Tuesday, February 12, 2008

Monopoly and Patriotism

A friend in Latvia has alerted me to the Monopoly World Edition website, where you can vote for the cities that will be featured in the new, 'global', edition of the game. Apparently Riga - which I mentioned in an earlier post as one of my favourite European cities - has risen from 46th to 9th position since a newspaper article mentioned the contest. Naturally, thousands of the good citizens of Riga got voting, and succeeded in pushing their city up the rankings.

I say 'naturally', because almost nothing is more natural - or more powerful - than people's love of their own city, region or country.

A similar phenomenon was observed last year when the Swiss film-maker and adventurer Bernard Weber had the brilliant idea of creating a ranking for the New Seven Wonders of the World. This event resulted in over one hundred million votes being cast around the world, as ordinary people voted frantically to get "their" national landmark recognised as one of the new seven wonders.

It's striking because such events are somewhat unfamiliar. But if you think about it, equally dramatic displays of widespread and energetic patriotism are regularly triggered for every football World Cup, every Olympic Games, and to a lesser extent for contests such as 'Miss World' and the Eurovision Song Contest. Whenever people have an opportunity to boost the profile of their home town or home country, they do it, and in huge numbers.

Clearly, powerful forces are being unleashed here, and in a way it's reassuring to find that in our age of globalisation such a simple and elemental instinct as patriotism is alive and well - and especially encouraging that it usually manages to find its outlet in harmless fun.

Such contests are undoubtedly 'good branding' for the places that do well in them: in one way or another, they will help to raise the profile of the place, increase tourism numbers, encourage other kinds of commercial interest such as foreign investment and trade, and boost the number of people who decide to study, work and relocate there.

But all those millions of ordinary citizens certainly aren't voting for their home town because the tourist board has asked them to - most people are blissfully unaware that their city or country even has a tourist authority, and many even complain about the number of foreign visitors cluttering up their streets - or even because they necessarily see a direct connection between their vote and their future prosperity. It appears to be something purely instinctive, an almost automatic outpouring of group pride, and the expression of our own identity through the place that made us.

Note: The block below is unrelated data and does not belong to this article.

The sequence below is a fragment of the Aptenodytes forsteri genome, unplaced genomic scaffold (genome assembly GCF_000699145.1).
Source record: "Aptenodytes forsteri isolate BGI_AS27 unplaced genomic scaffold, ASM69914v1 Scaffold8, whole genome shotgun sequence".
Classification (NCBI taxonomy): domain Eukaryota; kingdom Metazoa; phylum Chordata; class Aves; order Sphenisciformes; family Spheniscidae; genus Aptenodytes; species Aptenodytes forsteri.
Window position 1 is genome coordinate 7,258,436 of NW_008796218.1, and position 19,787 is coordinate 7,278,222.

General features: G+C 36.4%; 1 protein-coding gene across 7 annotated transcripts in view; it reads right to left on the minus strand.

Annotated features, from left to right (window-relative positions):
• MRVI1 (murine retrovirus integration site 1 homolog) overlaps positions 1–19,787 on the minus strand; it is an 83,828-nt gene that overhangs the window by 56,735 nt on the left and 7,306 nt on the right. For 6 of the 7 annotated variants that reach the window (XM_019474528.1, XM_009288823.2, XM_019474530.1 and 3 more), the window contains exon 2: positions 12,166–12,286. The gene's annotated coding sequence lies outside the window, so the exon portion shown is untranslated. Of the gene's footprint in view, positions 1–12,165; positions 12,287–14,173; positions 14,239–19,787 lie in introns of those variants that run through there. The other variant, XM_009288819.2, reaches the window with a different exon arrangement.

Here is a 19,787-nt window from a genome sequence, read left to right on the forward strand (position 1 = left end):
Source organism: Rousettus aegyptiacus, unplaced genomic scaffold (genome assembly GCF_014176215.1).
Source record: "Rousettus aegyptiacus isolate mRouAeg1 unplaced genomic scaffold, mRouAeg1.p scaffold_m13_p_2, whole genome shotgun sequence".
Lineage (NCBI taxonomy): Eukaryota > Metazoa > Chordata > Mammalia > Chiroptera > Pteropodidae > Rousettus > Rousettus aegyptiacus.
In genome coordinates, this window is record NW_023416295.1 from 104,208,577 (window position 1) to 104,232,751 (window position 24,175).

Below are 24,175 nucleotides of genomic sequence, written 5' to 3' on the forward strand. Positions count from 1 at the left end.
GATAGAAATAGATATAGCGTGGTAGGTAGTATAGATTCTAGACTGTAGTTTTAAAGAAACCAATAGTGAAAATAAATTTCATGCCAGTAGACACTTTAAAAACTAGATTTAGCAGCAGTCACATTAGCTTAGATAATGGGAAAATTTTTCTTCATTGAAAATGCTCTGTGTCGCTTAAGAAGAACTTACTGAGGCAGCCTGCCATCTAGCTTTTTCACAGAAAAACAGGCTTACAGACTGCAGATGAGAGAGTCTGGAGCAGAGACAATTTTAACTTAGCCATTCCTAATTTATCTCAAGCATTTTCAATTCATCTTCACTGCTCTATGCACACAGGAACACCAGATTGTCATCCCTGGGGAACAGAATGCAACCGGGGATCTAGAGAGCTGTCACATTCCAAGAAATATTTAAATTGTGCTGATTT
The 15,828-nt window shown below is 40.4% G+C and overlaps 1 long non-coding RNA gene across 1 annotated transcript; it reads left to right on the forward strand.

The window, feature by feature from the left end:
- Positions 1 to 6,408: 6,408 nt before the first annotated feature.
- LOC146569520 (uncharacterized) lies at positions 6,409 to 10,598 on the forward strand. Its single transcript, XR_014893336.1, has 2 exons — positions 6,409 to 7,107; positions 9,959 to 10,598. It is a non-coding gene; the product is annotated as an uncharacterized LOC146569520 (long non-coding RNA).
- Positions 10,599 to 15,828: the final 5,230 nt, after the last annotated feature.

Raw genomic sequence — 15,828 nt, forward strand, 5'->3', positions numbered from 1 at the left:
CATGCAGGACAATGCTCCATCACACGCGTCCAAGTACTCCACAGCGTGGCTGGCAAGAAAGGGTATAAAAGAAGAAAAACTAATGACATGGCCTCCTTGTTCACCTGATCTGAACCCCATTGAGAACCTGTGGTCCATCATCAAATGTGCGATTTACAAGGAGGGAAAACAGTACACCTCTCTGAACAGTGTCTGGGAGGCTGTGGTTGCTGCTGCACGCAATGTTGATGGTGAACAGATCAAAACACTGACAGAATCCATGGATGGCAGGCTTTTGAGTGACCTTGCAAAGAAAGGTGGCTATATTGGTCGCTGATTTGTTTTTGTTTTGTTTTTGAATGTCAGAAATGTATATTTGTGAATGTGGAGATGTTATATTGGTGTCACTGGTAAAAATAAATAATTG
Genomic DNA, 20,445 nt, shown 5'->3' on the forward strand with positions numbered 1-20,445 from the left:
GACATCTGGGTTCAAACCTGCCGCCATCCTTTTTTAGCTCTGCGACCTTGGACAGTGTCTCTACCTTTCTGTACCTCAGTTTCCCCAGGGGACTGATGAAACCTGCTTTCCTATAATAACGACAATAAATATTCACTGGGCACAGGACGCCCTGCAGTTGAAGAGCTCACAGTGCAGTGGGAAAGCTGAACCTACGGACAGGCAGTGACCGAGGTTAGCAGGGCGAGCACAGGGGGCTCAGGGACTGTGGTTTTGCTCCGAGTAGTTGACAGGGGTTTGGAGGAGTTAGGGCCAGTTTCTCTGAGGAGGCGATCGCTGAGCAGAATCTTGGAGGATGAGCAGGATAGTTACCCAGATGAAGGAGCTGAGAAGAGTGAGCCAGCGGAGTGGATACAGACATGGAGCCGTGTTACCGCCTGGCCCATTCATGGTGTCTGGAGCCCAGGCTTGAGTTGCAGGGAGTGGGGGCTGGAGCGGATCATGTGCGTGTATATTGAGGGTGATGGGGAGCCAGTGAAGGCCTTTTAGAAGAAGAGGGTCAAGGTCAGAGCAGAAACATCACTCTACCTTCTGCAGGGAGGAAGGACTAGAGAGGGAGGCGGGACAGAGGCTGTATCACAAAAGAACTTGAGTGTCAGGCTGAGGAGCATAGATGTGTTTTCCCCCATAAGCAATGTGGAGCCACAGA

As I reported in the 3rd Quarter Report of the 2005 Nation Brands Index, the way in which people rank the 'brand images' of their own countries follows a fascinating pattern. Every country in the overall Top 10 of the NBI ranks itself first, while every country in the bottom 30 rates one or more other countries higher than itself - with the exception of two of the fastest-growing economies in the world, India and Ireland. It's impossible to say whether this is cause or effect: do people rate their own country highly because they know how admired and admirable it is, or does the fact they they rate it so highly help it to become admired and admirable?

The reality is that it's probably both at the same time. Ask 100 Chief Executives the secret of their company's strong brand, and half of them will probably tell you that it's the belief of their own staff in that brand and its values. Loyalty builds success, and success builds loyalty, and no place on earth - city, town, country, village or region - can hope to make others respect and admire it unless it first respects and admires itself.

But of course there's a catch. As with anything else that involves getting large numbers of people to make the effort to do something they don't normally do - even if it's only a matter of visiting a website and clicking on a button - there is a limit to how many times this force can be successfully unleashed. Yes, people undoubtedly do feel a strong pride in their own country or city, but their energy to express it is, like anything else, limited. You can't keep stoking the fire of patriotism forever: unless provided with new fuel, it will eventually die down and burn out.

Governments should reflect on this. Poking the embers of a population's love of their country will, nine times out of ten, produce a blaze, and this is a trick that any child can perform. But keeping the fire going for generations is a steeper challenge altogether.